DR. OQUENDO: It's a very interesting question, and we're trying to understand it. It appears that at least one of the problems is the frequency with which patients with bipolar disorder become depressed. One of the things that's worth clarifying is that there's a lot of controversy about what the actual suicide rate is in bipolar disorder. So, you'll read anything between eight and nineteen percent.
The same is true for depression. You'll read anything between two percent and fifteen percent. And this depends on a variety of things. It depends on whether, for example, you're looking at mortality rates on people who are ill enough to need hospitalization, because then you'll see the higher rates. If you're looking at milder forms of the illness, the rates may not be as high. The suicidal behavior seems to correlate with the frequency of depressive episodes. Rapid cycling bipolar disorder appears to be especially associated with suicidal behavior. And anywhere between thirty and fifty percent of all patients with bipolar disorder, living in the community, will acknowledge having tried to kill themselves at least once.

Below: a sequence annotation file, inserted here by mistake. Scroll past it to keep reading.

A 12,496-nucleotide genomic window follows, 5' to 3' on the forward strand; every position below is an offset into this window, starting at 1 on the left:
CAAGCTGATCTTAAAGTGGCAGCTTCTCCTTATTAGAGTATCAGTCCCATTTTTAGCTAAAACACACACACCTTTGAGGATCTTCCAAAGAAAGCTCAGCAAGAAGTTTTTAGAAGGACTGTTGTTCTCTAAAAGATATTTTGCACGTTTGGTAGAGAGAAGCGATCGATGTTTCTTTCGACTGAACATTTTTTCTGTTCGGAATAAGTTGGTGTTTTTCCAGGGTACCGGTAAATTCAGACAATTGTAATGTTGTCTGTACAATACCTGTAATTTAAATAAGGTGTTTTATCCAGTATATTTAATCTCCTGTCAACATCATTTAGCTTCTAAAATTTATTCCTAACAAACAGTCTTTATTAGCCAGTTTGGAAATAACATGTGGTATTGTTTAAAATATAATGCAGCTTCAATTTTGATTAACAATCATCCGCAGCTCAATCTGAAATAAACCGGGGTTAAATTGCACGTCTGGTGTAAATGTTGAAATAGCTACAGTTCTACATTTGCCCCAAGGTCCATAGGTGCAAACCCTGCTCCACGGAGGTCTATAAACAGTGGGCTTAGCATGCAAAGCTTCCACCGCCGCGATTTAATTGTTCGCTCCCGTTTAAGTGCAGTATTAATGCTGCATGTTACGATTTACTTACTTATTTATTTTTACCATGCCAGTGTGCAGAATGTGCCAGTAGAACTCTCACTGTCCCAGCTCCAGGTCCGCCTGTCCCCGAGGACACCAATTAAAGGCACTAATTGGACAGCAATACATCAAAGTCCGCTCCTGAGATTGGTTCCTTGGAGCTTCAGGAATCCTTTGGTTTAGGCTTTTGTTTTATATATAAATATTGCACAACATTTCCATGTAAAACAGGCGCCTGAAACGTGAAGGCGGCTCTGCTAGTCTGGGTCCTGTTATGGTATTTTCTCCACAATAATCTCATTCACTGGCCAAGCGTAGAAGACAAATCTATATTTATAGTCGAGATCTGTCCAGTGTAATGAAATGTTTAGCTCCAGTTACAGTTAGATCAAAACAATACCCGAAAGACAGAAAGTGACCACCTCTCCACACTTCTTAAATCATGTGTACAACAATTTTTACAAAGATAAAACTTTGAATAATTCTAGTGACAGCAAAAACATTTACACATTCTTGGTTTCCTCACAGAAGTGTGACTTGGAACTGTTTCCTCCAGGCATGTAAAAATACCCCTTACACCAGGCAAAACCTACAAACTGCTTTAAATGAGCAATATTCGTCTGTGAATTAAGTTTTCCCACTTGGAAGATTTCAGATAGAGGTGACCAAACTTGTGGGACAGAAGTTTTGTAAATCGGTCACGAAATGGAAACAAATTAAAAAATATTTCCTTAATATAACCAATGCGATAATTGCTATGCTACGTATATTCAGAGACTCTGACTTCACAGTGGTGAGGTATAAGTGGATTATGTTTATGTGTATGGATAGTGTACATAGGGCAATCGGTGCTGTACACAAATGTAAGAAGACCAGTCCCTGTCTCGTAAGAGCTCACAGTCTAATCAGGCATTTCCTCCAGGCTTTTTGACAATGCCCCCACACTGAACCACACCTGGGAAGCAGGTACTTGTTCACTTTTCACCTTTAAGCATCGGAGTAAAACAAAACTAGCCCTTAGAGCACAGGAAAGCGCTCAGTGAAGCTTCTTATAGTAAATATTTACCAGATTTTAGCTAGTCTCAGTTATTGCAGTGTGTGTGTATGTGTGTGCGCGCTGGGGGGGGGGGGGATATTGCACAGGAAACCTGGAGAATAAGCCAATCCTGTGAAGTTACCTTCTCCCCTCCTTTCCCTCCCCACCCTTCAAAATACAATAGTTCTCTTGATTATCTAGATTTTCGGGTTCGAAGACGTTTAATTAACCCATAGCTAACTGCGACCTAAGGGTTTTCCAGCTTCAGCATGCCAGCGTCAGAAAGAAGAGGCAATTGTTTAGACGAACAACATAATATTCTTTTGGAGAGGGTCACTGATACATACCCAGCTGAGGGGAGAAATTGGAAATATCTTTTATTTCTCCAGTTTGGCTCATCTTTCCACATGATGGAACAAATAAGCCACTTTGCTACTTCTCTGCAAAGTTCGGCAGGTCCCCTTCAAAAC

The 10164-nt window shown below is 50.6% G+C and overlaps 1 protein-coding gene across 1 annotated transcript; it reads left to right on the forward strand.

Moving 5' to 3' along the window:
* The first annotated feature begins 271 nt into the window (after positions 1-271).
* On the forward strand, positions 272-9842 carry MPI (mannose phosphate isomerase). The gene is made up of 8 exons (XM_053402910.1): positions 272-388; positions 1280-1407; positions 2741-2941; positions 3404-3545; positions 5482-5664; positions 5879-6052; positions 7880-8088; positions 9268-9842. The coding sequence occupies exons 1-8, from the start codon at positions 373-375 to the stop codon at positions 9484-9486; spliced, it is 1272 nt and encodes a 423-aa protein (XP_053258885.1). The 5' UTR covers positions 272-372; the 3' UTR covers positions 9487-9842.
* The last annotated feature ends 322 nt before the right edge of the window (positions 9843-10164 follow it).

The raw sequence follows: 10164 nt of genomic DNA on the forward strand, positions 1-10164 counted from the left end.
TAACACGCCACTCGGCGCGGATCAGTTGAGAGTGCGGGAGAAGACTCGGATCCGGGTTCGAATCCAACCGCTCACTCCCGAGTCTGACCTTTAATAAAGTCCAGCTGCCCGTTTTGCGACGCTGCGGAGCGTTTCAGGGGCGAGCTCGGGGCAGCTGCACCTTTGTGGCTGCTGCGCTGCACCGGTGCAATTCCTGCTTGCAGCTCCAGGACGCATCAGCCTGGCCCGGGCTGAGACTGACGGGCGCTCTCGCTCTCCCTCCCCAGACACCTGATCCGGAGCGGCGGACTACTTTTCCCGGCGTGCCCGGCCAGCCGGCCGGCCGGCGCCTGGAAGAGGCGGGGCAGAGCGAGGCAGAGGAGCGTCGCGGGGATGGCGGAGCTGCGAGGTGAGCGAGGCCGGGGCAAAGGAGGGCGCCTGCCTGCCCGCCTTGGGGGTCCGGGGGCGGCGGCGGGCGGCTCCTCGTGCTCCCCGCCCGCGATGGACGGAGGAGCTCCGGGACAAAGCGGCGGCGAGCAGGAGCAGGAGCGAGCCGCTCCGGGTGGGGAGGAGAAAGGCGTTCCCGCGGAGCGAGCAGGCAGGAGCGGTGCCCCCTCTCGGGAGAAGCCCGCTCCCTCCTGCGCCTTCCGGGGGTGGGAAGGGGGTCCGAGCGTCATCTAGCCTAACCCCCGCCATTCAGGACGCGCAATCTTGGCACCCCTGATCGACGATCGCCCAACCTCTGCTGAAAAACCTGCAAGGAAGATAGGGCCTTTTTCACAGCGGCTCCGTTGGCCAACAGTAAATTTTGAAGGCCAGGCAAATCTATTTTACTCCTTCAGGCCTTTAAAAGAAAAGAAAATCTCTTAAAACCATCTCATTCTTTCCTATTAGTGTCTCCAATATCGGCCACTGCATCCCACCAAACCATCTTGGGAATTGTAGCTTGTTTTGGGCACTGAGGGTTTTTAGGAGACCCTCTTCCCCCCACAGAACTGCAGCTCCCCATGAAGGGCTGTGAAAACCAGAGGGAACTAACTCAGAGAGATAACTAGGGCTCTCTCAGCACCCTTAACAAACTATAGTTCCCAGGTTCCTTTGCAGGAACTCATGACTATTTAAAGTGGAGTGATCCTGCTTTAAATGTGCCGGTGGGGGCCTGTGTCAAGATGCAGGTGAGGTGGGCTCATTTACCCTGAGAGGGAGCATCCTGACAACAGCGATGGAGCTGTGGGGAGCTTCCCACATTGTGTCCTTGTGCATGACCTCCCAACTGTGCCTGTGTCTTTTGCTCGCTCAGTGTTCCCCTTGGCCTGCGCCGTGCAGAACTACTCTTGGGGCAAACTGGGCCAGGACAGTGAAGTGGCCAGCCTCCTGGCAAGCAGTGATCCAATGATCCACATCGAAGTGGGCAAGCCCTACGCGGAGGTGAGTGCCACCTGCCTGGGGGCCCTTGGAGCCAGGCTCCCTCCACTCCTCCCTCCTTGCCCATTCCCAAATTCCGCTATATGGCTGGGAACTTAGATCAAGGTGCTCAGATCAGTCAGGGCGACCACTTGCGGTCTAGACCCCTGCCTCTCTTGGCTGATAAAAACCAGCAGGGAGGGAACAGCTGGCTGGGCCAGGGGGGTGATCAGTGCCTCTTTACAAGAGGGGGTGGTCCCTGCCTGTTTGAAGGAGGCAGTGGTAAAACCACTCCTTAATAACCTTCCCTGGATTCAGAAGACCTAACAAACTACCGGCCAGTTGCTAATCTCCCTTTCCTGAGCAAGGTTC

CBS CARES: In depression, they track chemical changes that take place in the brain and other parts of the body. How do the chemical changes for bipolar patients differ from those of patients suffering from severe depression?
DR. OQUENDO: Well that's an excellent question, and what I can say is that there are a tremendous number of studies that look at biological changes in live patients with bipolar disorder. There are some post-mortem studies that have looked at brains of bipolar patients, but this field is really in its infancy, especially compared to depression, even though depression is in its infancy, too.